Japanese Foreign Policy and Policymaking



Few question the assumption that governments build their foreign policies around strategies designed to enhance their country’s national interests and security.1 But aside from protecting one’s territorial integrity from outright invasion or more insidious forms of outside interference, just what are national interests, and from what are nations trying to be secure?


Foreign Policy European Economic Community Japanese Firm Trade Surplus Current Account Surplus 
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  1. 1.
    This chapter is an amalgamation of new material and parts of William Nester, ‘The Third World in Japanese Foreign Policy’, Millenium, vol. XVIII (winter 1989) no. 5 and William Nester, The Foundations of Japanese Power (London: MacMillan, 1990)Google Scholar
  2. 2.
    Shigeru Yoshida, The Yoshida Memoirs (Connecticut: Greenwood, 1962) pp. 119–21.Google Scholar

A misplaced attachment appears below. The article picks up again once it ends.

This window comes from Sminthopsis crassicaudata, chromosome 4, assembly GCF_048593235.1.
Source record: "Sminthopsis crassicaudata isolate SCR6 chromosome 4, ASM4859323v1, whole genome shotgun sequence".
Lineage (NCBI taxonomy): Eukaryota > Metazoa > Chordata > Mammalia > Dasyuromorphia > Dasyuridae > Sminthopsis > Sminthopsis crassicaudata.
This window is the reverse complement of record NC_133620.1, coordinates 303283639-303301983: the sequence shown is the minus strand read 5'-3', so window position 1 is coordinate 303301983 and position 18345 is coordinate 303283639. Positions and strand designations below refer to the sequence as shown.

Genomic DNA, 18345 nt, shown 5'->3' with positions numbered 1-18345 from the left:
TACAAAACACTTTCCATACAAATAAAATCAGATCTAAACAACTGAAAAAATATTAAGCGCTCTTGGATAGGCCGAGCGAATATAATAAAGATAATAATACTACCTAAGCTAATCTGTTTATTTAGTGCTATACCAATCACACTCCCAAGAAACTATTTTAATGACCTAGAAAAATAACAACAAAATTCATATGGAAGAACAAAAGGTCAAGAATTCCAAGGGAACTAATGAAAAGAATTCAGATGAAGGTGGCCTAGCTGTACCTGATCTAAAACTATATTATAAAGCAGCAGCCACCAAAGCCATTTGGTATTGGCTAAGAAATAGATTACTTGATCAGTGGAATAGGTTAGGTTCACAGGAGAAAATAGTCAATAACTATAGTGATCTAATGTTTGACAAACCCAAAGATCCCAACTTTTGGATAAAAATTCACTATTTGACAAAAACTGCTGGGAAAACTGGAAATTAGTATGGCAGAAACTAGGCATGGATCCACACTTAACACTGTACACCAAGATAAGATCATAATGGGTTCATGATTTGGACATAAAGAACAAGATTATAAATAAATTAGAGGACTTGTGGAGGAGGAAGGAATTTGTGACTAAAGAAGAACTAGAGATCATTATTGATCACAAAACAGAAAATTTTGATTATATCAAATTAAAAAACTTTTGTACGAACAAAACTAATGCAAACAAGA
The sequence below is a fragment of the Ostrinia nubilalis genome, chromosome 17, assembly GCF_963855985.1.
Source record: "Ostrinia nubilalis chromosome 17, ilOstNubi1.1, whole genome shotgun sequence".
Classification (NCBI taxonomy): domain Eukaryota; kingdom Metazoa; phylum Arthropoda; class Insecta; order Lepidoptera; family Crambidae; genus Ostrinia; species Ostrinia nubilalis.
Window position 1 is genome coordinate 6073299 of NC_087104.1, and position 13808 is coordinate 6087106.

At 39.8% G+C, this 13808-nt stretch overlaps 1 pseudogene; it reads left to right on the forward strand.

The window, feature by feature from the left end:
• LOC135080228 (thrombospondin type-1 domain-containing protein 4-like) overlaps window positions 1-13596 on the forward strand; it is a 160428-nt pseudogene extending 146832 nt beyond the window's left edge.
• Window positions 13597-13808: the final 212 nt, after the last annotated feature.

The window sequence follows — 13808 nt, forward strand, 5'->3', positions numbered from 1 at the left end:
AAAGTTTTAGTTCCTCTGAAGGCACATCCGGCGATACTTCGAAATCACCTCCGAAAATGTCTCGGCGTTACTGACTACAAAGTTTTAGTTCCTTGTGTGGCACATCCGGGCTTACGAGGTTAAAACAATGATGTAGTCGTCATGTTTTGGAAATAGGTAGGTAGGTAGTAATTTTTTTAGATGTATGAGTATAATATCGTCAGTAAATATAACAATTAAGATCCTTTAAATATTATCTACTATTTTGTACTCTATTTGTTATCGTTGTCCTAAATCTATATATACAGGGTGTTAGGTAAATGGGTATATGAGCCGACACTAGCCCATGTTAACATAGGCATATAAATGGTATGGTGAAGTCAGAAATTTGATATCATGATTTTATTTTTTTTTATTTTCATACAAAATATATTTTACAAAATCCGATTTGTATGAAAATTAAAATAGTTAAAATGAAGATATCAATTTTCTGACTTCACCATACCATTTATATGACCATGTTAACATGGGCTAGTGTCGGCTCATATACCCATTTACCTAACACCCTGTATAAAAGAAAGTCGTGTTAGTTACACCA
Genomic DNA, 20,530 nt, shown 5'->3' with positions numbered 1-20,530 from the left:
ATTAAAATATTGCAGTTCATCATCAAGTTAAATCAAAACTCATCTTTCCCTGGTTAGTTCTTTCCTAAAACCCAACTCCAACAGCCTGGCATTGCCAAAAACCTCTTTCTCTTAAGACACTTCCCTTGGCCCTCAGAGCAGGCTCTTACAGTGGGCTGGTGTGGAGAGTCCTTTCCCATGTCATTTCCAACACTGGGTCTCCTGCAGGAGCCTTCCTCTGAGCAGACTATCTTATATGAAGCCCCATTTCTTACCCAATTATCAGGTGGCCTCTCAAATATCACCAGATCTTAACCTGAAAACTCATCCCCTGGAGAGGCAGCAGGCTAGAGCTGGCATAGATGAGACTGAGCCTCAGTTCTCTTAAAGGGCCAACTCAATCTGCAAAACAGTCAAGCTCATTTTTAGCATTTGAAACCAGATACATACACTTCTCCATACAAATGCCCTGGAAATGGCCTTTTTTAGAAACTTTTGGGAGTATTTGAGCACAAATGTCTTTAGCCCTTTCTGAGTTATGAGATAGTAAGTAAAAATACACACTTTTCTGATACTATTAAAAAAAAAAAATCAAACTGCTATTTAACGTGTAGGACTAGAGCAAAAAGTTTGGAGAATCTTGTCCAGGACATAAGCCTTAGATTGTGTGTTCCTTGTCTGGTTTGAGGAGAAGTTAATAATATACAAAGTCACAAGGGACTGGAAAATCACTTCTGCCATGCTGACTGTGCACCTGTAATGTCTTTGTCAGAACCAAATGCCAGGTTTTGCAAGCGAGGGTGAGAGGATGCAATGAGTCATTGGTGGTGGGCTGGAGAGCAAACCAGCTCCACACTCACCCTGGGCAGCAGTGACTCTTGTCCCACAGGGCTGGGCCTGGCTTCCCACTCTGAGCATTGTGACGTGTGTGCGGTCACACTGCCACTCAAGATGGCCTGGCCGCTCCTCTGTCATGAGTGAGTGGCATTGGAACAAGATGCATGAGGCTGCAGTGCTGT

3. 3.
    John Wellfield, An Empire in Eclipse (London: Athlone Press, 1988) p. 2.Google Scholar
  4. 5.
    See William Nester, Japan’s Growing Power over East Asia and the World Economy (London: MacMillan, 1990)Google Scholar
  5. 14.
    Chalmers Johnson, ‘The Patterns of Japanese Relations with China, 1952–82’ Pacific Affairs, vol. LIX (fall 1986) no. 3, p. 405.Google Scholar
  6. 18.
    Harry Chernotsky, ‘Trade Adjustment and Foreign Direct Investment: Japan and the United States’, Pacific Focus, vol. I (fall 1986) no. 2, p. 69.Google Scholar
  7. 21.
    Clyde Prestowitz, Trading Places: How We Allowed Japan to Take the Lead (New York: Basic Books, 1988) p. 76.Google Scholar

Copyright information

© William R. Nester 1992

Authors and Affiliations

  1. 1.St John’s UniversityNew YorkUSA

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